A phased roll-out of prohibition will hit revenues of companies, which get 5% of their volume sales from the state
Liquor companies may have to contend with significant loss of revenue if Andhra Pradesh’s (AP’s) new Chief Minister (CM) Y S Jagan Mohan Reddy fulfills his poll promise of implementing prohibition in the state.
The ball was set rolling on Saturday, when state government officials cracked down on illegal liquor shops as a first step towards prohibition.
Reddy, who was sworn in as CM on Thursday, has said that he is looking at a total ban on alcohol in the state by 2024.
Only five-star hotels in Andhra will be allowed to serve alcohol by then.
Counted among the top five alcohol-consuming markets in India, liquor companies from United Spirits (USL) to Allied Blenders & Distillers (ABD), Pernod Ricard to Radico Khaitan get 5 per cent of their volume sales from AP.
In the case of categories such as beer, the proportion is higher around 7 per cent of volume sales for companies such as United Breweries (UB), sector experts said.
In an analysts call last week, USL’s management admitted that the prohibition in AP had come at a time when states in general were either inclined towards curbing alcohol consumption or increasing taxation on alcoholic beverages.
This would hit sales and affect growth prospects of the market, the management said.
The total India-made foreign liquor (IMFL) market was pegged at 361 million cases at the end of FY19, an 8 per cent growth over the previous year.
Sales growth, though, has slowed in the past few years from levels of about 10-12 per cent reported earlier due to stiff policy measures and taxation.
Last week, Mizoram implemented a complete ban on the sale and consumption of alcohol following a new liquor law that was passed in the Assembly.
It joins states such as Gujarat, where there is a complete ban on the sale and consumption of alcohol for decades now.
Others such as Kerala, Bihar and Tamil Nadu, which account for a fifth of the country’s alcohol consumption, have put varying degrees of prohibition over the past three years, sector experts said.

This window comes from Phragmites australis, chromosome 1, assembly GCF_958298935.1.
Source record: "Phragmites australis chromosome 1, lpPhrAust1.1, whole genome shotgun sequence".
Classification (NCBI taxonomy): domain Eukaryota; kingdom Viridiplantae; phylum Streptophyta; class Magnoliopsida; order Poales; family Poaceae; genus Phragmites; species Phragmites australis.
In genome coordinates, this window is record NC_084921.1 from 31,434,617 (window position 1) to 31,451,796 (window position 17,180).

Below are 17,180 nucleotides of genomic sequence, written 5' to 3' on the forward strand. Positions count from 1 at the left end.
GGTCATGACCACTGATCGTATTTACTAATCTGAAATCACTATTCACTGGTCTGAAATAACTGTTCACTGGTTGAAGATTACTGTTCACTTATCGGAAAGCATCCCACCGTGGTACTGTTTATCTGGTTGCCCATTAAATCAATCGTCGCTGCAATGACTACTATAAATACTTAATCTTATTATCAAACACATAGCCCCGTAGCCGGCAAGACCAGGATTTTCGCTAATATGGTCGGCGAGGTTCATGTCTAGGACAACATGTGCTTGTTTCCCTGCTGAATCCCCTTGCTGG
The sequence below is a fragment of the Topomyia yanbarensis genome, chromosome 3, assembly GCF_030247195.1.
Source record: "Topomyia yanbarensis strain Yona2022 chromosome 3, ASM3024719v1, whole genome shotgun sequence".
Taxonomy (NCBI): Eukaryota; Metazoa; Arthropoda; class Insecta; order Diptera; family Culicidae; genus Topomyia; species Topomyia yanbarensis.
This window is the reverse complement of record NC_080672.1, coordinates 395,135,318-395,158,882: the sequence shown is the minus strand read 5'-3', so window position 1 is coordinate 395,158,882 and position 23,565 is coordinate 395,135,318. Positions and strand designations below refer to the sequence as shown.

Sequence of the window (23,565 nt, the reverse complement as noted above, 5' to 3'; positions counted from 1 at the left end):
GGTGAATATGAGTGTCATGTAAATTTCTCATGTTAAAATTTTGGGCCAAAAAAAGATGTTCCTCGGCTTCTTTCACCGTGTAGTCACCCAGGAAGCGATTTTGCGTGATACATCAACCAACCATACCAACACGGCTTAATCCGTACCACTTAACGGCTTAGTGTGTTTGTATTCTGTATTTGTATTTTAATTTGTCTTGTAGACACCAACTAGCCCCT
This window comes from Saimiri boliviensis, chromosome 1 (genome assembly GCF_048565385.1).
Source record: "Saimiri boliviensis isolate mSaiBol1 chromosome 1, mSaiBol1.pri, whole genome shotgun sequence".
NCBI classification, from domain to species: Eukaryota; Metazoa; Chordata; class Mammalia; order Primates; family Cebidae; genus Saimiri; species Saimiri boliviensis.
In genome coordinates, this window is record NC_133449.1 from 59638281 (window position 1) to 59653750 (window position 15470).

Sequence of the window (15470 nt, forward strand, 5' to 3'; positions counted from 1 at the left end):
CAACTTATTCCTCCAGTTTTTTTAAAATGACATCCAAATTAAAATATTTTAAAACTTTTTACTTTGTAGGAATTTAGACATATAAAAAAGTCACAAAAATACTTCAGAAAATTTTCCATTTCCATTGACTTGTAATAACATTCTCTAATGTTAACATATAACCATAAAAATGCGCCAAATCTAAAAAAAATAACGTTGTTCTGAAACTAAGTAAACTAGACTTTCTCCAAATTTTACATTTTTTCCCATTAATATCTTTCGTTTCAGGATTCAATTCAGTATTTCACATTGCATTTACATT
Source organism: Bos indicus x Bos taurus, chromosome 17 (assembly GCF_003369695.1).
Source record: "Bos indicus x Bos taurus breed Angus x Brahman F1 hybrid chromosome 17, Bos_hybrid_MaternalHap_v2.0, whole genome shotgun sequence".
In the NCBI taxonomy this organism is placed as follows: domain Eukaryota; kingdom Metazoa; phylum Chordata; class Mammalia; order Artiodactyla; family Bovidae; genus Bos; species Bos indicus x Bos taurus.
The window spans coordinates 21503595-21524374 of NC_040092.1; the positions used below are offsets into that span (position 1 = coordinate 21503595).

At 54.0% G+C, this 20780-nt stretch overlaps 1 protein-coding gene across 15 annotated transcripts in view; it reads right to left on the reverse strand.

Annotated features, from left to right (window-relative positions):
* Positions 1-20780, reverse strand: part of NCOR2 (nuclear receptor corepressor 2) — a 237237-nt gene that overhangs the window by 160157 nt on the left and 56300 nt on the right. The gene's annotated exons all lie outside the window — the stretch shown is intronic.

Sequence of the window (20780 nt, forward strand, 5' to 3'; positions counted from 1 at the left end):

Deepak Roy, executive vice-chairman, ABD, said the bigger concern with an alcohol ban in states such as Andhra was that capacity expansion would suffer.
“Apart from the loss in volume sales, enhancement of capacity at plants (in the state) will take a hit.
"From a long-term growth point of view, this is not good,” he said.
ABD’s Officer’s Choice whisky is among the top brands in Andhra after USL’s McDowell’s No. 1 whisky and brandy, respectively.
Pernod Ricard’s Blenders Pride and Royal Stag are also popular in the state.
Totally, AP is estimated to be selling around 38 million cases of IMFL right now.
A ban will mean that this market will shrink completely, pushing up sales in neighbouring regions such as Telangana, Karnataka and Maharashtra.
Already, stocks of listed companies such as USL and United Breweries have reacted negatively to prohibition in AP, remaining largely volatile through last week, data from BSE shows.
Negative surprises are expected to weigh in on the valuation of companies such as USL, brokerage firm UBS said in a report released on Friday.
Abneesh Roy, senior vice-president, research, institutional equities, Edelweiss, said companies and investors would monitor developments closely in the state.
“While the strike rate of prohibition has been patchy in India, Reddy being a first-time CM will want to implement it seriously in Andhra.
"The next few quarters could be challenging in that respect for companies and all eyes will be on how Reddy goes about doing it,” he said.